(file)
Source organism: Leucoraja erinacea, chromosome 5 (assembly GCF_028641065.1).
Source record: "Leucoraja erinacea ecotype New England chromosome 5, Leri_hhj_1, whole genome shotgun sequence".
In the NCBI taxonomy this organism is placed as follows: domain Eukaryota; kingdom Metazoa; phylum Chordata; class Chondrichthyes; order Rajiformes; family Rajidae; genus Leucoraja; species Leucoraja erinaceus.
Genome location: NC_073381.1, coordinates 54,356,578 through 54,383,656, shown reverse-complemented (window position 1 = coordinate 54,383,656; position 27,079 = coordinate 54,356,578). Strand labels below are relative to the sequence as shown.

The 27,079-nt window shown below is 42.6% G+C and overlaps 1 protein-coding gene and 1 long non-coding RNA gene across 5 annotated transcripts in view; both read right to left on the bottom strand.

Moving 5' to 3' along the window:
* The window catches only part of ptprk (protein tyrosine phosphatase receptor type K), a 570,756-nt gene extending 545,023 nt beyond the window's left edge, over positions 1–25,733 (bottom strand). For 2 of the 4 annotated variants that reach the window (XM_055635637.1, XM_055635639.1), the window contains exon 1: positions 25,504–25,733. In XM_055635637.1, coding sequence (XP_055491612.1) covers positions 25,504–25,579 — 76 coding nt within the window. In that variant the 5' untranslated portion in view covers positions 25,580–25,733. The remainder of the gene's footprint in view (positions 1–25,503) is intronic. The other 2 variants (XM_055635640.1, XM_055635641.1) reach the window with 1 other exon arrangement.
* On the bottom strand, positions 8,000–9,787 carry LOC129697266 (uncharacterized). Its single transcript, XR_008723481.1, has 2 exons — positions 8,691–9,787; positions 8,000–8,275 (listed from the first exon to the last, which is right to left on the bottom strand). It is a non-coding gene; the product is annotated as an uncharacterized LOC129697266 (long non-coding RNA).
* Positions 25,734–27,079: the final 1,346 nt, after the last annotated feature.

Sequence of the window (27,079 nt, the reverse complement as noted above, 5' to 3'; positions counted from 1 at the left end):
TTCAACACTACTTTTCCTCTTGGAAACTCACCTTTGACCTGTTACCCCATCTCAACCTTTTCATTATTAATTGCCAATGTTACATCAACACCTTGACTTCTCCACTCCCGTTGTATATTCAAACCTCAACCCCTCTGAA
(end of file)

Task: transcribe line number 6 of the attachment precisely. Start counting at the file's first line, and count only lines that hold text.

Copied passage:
Moving 5' to 3' along the window: